Medical marijuana dispensary approved to create products
Maui Grown Therapies aims to open in July; third-party lab still needed for testing
Maui Grown Therapies is aiming to open as early as July, selling lotions, tinctures, oils, capsules and concentrates at its first dispensary in the Maui Lani Village Center, a spokeswoman said Wednesday.
However, the state Department of Health still needs to approve a third-party laboratory to test the products, which one Kahului-based lab owner said could be by mid-June.
“Hopefully we’re only a couple weeks away,” said Greg Magdoff, co-owner and operator of Pharm Labs Hawaii LLC. “What separates us from other labs is our software and state-of-the-art robotics system that ensures high accuracy and consistency, and better turnaround time.”
Approval of the lab is the final hurdle to selling cannabis products for Maui Grown Therapies and the island’s other licensed medical marijuana dispenser, Pono Life Maui. Both companies have already begun harvesting their flowers — recently releasing the first images publicly.
“We’re proud to share the photos with our community so they can see the quality of the plants Maui Grown Therapies is raising,” said Teri Freitas Gorman, director of community relations and patient affairs. “I think it’s educational because the photos show the materials that will go into the therapeutic products the company is producing — in particular the cultivars designed to treat specific symptoms that have been identified in Hawaii’s dispensary law.”
On Wednesday, the Health Department issued the company a “notice to proceed” with manufacturing cannabis-derivative products at its production center in Kula. The department also approved the company’s second production center, which allows it to “vastly expand its perpetual harvest system” that has been in operation at its first center since February, the company said in a news release.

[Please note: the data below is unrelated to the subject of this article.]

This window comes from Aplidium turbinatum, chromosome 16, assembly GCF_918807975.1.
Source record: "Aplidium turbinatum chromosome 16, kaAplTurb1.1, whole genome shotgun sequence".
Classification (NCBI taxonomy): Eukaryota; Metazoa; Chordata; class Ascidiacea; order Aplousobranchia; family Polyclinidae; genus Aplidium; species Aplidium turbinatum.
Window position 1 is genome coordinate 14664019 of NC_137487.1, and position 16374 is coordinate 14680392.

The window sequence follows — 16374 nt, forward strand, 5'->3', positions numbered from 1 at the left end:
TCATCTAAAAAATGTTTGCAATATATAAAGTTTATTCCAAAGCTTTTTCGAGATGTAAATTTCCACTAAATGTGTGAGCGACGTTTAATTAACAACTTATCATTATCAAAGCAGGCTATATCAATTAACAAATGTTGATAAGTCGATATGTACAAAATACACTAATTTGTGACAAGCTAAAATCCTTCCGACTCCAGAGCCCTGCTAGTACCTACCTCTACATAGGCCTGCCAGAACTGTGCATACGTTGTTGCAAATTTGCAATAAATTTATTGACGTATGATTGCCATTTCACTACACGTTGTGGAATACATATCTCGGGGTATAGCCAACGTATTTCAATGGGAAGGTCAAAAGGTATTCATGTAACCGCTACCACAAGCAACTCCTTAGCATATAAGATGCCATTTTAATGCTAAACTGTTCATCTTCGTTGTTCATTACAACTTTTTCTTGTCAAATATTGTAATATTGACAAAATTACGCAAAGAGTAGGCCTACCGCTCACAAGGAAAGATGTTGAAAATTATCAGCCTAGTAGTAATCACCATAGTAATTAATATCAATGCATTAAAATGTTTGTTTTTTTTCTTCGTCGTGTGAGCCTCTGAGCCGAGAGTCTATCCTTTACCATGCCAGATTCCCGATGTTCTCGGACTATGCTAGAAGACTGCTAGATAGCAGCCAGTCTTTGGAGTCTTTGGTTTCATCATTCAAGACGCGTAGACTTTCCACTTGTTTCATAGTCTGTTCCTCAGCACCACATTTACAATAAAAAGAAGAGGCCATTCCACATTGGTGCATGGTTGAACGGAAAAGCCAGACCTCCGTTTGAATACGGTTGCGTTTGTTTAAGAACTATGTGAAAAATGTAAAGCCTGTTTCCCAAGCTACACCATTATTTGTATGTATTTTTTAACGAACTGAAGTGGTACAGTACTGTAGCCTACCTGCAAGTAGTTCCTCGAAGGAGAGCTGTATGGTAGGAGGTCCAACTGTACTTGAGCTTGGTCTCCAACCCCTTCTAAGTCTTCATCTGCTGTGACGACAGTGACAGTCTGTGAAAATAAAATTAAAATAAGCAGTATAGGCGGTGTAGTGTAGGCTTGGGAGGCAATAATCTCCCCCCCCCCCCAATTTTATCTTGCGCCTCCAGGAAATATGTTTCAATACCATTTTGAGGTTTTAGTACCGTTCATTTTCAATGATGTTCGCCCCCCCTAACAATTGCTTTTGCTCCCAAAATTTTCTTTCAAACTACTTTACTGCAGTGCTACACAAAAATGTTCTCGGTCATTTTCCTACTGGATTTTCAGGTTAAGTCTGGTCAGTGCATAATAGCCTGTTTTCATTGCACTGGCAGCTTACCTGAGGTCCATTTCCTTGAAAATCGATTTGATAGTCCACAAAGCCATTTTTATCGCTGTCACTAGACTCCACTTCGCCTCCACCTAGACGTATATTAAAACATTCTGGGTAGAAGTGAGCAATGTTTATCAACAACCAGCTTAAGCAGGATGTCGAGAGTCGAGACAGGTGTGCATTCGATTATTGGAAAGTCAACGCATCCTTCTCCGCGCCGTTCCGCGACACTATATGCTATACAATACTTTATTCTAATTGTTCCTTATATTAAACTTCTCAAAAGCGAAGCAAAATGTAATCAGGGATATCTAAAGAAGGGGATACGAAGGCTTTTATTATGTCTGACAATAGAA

“As soon as the state certifies at least one lab, we will start booking patient appointments for intake and education,” co-founder and chief compliance officer Dr. Gregory Park said in the news release. “During our first several weeks of dispensary operations we will sell product by appointment only. First preference will go to certified patients who have signed up on our website.”
Health Department spokeswoman Janice Okubo confirmed that Pharm Labs Hawaii as well as Oahu-based Steep Hill Hawaii and Clinical Labs have not been approved for testing. She said all are at different stages in the review process.
Department officials have approved of some of the roughly 70 analytes the testing labs are required to adequately measure, which include pesticides, heavy metals and residual solvents, Okubo said. She said the labs must also submit data packages including validation studies and other documentation for analysis.
“We’re encouraged that we have seen a lot of progress in the last few months, and that we are anticipating the laboratory certification this summer,” she said. “I think once they (dispensaries) complete inspection of retail facilities, it is possible they could be open this year.”
Maui Grown Therapies passed its pre-retail inspection by the department last week, and it hopes to be among the first marijuana dispensaries to open in the state, Freitas Gorman said. She said the company’s first harvest was “precisely as we expected it to be” and features six cultivars, or strains, with “more to come.”
Products are developed under the guidance of the company’s Science & Medical Advisory Board chaired by Dr. Andrew Weil, who is considered by some to be the “father of integrative medicine.” The board developed a system that uses carbon dioxide, rather than chemicals, to extract plant oils, a method considered safer and cleaner.
The company is actively recruiting and will fill over 25 positions at its production center and dispensary by the time doors open, Freitas Gorman said. For more information and how to apply, visit www.mauigrowntherapies.com.
Attempts to reach Pono Life Maui were unsuccessful Wednesday. The company opened its dispensary in the former Hawaiian Island Surf & Sport store on Dairy Road in December and began cultivation in February.
Magdoff said his lab will cater to licensed dispensaries across the state, but could not identify them by name. He said delays in receiving approval have been due to miscommunication, but he is working with the Health Department.
“I need a license before they pick a lab,” he said.
Okubo said the Medical Marijuana Patient Registry Program has been a “careful and rigorous process,” considering marijuana is still considered illegal by federal law, which makes no distinction for medicinal use.
She said the department is working to ensure that products, patients and the public are safe with the opening of a dispensary.
“But the other priority is to make it accessible to patients,” she said. “We know many patients are waiting and need it as part of their treatment, so we want to make it as accessible and safe as possible.”
* Chris Sugidono can be reached at firstname.lastname@example.org.